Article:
Wall Street has continued to surge, with the three major market indexes reaching new record highs yesterday, despite the continuing impact of the coronavirus outbreak on the world economy and indications that it will affect the US as well.
The effects on the Chinese economy were underscored by a report this week that the country’s consumption of oil is expected to plunge 25 percent this month. The expected fall in consumption is predicted to be 3.2 million barrels a day throughout February, an amount equivalent to 3 percent of global consumption.
South Asian authorities are becoming increasingly concerned about the economic fallout from China. The Thai central bank earlier this week cut interest rates to a record low and warned the economy would expand at “a much lower rate” this year than it had previously forecast.
Singapore authorities have indicated there may be a need for a currency depreciation to counter the effects of the China slowdown with a major Malaysian bank lowering its annual growth forecast for the island state from the already low rate of 1.8 percent to 1.1 percent.
Oxford Economics has said that the effects of the virus could cut between 0.1 and 0.2 percentage points from US gross domestic product but the main impact will be in China and economies in the Asian region.
“The intensifying coronavirus outbreak constitutes a large negative shock to China that will ripple through the global economy,” Kathy Bostjancic, chief financial economist at the group, stated. It was “too early at this stage to rule out either a less severe or more serious and long-lasting impact.”
At this point, US markets have discounted any significant effects of the virus, confident they will be offset by the continuing cheap money policy of the Federal Reserve and intervention by Chinese authorities to prevent a slide in its share markets.
Since the fall on Wall Street last Friday, when the Dow dropped by 600 points, markets have risen every day. So far this week, the Dow is up by 4 percent, the S&P 500 by 3.7 percent, with the Nasdaq gaining 4.5 percent.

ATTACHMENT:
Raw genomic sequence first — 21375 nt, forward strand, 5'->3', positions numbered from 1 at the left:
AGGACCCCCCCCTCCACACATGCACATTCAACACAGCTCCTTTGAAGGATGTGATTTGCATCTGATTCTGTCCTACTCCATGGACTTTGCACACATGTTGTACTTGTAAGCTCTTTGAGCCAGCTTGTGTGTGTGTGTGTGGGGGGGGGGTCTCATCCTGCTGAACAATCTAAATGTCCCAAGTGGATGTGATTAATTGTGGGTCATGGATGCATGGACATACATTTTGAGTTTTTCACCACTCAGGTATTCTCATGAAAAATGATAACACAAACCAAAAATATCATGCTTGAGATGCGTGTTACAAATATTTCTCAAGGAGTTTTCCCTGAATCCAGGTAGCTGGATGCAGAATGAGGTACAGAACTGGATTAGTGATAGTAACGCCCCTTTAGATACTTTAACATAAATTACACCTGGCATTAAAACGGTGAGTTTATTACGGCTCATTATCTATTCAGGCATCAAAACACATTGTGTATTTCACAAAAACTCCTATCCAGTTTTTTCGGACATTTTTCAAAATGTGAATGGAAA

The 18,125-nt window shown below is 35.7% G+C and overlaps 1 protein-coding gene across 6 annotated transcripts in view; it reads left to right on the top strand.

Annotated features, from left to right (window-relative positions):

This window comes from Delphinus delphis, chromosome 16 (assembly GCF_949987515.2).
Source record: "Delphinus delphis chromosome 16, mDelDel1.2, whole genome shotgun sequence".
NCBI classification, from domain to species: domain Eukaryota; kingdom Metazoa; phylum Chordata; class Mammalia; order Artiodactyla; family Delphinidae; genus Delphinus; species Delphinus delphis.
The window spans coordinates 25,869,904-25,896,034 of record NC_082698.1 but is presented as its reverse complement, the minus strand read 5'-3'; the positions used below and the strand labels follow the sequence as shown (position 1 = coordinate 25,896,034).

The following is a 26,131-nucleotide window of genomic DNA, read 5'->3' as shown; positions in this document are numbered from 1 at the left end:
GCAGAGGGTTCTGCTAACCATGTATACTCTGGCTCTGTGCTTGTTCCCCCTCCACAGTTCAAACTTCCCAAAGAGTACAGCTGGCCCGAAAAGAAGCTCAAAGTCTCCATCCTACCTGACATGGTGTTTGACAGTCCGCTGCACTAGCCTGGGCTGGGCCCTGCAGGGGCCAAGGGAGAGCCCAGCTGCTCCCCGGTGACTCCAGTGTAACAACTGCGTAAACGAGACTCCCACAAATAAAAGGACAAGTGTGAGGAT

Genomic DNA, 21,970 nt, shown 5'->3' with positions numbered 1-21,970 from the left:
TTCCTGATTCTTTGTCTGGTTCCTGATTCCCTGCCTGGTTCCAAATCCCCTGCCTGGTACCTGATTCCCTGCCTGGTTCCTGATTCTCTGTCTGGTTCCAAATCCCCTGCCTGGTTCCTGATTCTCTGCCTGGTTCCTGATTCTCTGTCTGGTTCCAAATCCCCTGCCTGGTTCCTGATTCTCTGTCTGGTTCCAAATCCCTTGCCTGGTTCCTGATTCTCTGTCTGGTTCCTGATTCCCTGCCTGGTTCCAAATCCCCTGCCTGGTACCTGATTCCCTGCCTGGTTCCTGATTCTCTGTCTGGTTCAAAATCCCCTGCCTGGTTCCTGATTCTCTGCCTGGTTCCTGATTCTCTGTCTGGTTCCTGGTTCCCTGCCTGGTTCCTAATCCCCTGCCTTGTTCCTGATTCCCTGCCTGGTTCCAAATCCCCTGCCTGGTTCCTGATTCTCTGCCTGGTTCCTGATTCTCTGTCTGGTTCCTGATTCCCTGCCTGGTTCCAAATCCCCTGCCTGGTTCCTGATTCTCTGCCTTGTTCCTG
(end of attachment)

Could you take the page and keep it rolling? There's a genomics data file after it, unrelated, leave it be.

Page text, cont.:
But amid the continued rise, there are warnings that the divergence between asset and equity prices and developments in the global economy are unsustainable in the longer term.
The well-known financial analyst Mohamed El-Erian wrote a comment in the Financial Times earlier this week in which he pointed to a “tug of war” between “favourable sentiment and mounting longer-term economic uncertainties.”
He warned that the “virtual economic stoppage” of economic activity in China was “cascading” throughout the world’s second-largest economy and fundamentally “weakening the country’s services sector, at a time of considerable challenges for manufacturing.”
This was a particular problem for Europe, he noted, as the European Central Bank was “effectively out of productive ammunition” and governments had yet to implement a comprehensive pro-growth package.
The ECB has kept its interest rates in negative territory and has resumed its program of asset purchases, neither of which has stimulated economic growth. Euro zone growth in the fourth quarter of 2019 was just 0.1 percent after unexpected contractions in both the French and Italian economies.
According to El-Erian, the markets have been underpinned “by the belief that central banks were always willing and able to suppress volatility and boost asset prices. That fueled investors’ fear of missing out on a seemingly never-ending rally.”